The American Heritage Museum is a 501(c)(3) organization located in Hudson, Massachusetts. It displays 50 aircraft and over 90 vehicles from the U.S. Army, Air Force, Navy, Marines, and Coast Guard vehicles, as well as some from other nations. The museum also has some large artifacts like a rebuilt Hanoi Hilton POW cell and a part of the Berlin Wall.

Alaska Airlines in Deal to Buy Hawaiian Airlines for $1.9 Billion

Under the all-cash transaction, Alaska would buy Hawaiian for $18 per share, valued at $1.9 Billion (which includes $0.9 Billion of Hawaiian Airlines net debt), and operate the airline as an independent brand. Alaska said it plans to expand Hawaiian’s Honolulu hub to enable “greater international connectivity for West Coast travelers throughout the Asia-Pacific region.”

The transaction agreement has been approved by both boards and is conditioned on regulatory approvals, approval by Hawaiian Holdings, Inc. shareholders (which is expected to be sought in the first quarter of 2024), and other customary closing conditions. It is expected to close in 12-18 months. The combined organization will be based in Seattle under the leadership of Alaska Airlines CEO Ben Minicucci.

Press Release: Alaska Airlines and Hawaiian Airlines to merge

Additional information about the transaction is available at a new joint website at localcareglobalreach.com and investor materials can also be found at investor.alaskaair.com and news.alaskaair.com.

Australia Desk

The GippsAero GA-8 Airvan, which in more recent years became known as the Airvan 8, has been a success story of Australia’s aviation industry over its many years of production. Originally known as Gippsland Aeronautics, the company was founded in 1977 by Peter Furlong at the Latrobe Valley Regional Airport in eastern Victoria.  He was joined by George Morgan in 1984 and together they developed the GA200 Fatman crop sprayer and the GA8 utility aircraft.  The company was purchased by Mahindra Aerospace in 2009, with production continuing until 2020.  

But there’s good news!  George Morgan has now re-acquired the company and he has a vision to get the GA8 back into production in coming years.  This could see the eventual restoration of a large number of local manufacturing jobs, along with maintenance and other work along the way.

GippsAero GA-8 Airvan in flight.
Image credit: Steve Hitchen, Australian Flying Magazine

Co-Founder buys Mahindra out of GippsAero – Australian Flying

New LCC Bonza Air has raised the ire of many, canceling all of their new Gold Coast to Darwin flights for the entire month of December.  The move has left hundreds of passengers stranded and unable to get a satisfactory response from Bonza’s app-based contact system.  The route was announced in September and had been scheduled to commence this week.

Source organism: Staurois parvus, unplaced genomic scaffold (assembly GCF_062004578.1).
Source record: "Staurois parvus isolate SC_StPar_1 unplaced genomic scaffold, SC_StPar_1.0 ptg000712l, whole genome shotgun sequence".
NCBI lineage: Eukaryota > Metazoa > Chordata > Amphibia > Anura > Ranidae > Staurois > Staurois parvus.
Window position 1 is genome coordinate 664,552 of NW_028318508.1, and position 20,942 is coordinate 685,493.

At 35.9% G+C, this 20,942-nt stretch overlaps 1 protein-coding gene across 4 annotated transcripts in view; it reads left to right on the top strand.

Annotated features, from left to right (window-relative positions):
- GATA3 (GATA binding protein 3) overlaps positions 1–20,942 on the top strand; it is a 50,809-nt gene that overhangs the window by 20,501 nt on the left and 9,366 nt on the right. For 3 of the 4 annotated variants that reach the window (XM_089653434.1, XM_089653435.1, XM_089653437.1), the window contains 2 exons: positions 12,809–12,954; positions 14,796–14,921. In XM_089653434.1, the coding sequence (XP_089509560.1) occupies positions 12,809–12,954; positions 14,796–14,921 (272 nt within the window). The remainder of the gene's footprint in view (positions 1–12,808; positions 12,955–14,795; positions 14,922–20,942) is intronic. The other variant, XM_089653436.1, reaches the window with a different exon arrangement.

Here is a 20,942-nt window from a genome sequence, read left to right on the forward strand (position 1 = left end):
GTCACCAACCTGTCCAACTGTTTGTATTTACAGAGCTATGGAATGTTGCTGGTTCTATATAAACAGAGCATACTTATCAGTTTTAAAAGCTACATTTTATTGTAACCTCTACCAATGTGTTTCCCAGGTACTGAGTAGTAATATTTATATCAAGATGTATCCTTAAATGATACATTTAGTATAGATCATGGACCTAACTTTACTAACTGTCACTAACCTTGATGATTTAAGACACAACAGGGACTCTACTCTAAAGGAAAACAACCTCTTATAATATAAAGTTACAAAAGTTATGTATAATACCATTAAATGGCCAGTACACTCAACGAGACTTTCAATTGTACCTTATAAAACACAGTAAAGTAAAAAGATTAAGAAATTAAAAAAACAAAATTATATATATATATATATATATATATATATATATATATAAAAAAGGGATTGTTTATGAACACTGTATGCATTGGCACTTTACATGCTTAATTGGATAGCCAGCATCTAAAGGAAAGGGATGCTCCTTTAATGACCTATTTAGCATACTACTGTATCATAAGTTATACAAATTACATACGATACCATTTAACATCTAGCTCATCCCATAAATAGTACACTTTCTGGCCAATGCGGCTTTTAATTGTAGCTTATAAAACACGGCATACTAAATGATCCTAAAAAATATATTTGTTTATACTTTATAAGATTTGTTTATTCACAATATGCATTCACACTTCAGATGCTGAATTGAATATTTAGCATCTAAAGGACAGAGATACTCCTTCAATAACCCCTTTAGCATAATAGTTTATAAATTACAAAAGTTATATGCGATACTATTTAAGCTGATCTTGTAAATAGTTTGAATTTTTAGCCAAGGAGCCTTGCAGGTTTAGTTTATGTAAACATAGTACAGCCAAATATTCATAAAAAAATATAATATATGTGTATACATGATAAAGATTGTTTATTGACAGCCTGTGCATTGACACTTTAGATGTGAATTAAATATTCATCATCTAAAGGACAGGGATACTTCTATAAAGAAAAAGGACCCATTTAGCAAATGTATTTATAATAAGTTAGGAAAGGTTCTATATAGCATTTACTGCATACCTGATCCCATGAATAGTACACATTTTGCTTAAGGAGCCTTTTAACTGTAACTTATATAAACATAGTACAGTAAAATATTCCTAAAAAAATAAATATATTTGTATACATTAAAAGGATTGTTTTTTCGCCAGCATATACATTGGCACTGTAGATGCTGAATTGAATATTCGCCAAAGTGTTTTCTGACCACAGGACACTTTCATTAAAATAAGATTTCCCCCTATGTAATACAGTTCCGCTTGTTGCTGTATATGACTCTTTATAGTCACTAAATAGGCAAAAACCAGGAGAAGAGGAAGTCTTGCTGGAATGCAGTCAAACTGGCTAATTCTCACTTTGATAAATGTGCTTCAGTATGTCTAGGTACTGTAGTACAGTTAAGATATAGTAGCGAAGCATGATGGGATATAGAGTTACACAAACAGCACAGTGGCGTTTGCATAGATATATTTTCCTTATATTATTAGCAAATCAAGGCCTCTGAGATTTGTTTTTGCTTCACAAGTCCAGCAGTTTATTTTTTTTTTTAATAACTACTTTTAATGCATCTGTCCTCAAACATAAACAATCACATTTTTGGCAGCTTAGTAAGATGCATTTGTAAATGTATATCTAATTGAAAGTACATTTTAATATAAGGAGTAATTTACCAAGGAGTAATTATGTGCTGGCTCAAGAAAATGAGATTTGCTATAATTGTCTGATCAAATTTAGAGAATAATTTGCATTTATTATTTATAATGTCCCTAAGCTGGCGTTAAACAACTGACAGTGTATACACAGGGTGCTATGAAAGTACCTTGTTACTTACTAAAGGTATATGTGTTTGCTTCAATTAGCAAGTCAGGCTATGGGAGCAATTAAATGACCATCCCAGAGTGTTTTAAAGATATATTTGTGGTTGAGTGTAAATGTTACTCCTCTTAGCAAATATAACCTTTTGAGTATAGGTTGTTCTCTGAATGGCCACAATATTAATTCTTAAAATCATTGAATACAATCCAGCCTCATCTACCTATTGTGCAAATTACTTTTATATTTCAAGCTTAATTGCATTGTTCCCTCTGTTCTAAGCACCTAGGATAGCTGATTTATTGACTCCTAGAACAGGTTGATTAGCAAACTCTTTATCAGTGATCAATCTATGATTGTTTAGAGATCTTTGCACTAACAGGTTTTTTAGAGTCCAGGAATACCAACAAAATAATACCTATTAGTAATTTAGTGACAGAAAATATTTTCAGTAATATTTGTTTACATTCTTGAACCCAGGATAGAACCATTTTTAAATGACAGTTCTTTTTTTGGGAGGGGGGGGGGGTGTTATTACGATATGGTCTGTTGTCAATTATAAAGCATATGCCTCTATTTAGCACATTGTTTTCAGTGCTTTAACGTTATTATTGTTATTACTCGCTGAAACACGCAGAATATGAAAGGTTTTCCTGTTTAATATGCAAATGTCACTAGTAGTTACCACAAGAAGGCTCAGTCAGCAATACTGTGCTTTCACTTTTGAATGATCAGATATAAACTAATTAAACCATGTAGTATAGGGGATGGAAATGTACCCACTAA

Does the move signal troubled times ahead for the fledgling new Australian carrier?  Time will tell, but they will need to improve their customer contact methods, and quickly.

Bonza cancels Darwin-Gold Coast flights for all of December, leaving customers fuming – ABC News

Virgin Australia have announced plans to increase their current order book for Boeing 737 Max-8s to 14, with 3 already delivered, and a planned fleet of 39.  Up until this point, the 737 Max models haven’t been seen in large numbers in this part of the world, and with Qantas looking to progressively replace their 737 fleet with A320s, Virgin will eventually become the nation’s largest operator of the type.

Virgin Australia increases 737 MAX-8 aircraft order

Virgin is also aiming to rekindle its former partnership arrangement with Air New Zealand, following a break of five years.  The codeshare agreement would be most beneficial to VA passengers wanting to cross the Tasman, after the airline cut back services to all New Zealand destinations except Queenstown, as they contracted operations to focus on Australia during financial restructuring in recent years.

Virgin Australia plans to revive Air New Zealand partnership – Point Hacks

Mentioned

Video: How Many WW2 Fighters Survive in 2023?

The Owners Behind the Most Expensive Private Jets in the World

Hosts this Episode

Max Flight, Rob Mark, and our Main(e) Man Micah. Contribution by Grant McHerron and Steve Visscher.

776 Moving to Multi-engine Aircraft

We talk with a pilot who is moving to a multi-engine aircraft, and his young daughter who wants to be a military pilot. In the news, Southwest Airlines is experimenting with an airport lounge idea, an airport just won a Best Restroom award, a hydrogen-powered engine is being developed for general aviation applications, the financial challenges of a municipal airport, and good news for general aviation deliveries.

Diamond DA62 twin engine aircraft in the hangar.
Diamond DA62

Interviews

Michael Rogers sold his Cirrus and bought a Diamond DA62 twin-engine because he needed something bigger for his family. Taking delivery in Canada, he met up with the delivery pilot and flew the DA62 cross country. We hear about transitioning to multi-engine aircraft.

Michael’s daughter Eva Rogers was 10 years old when we first spoke with her. Now at 14, she still aspires to become a military pilot, although maybe with a different service.

Aviation News

Southwest Airlines trying massive customer perk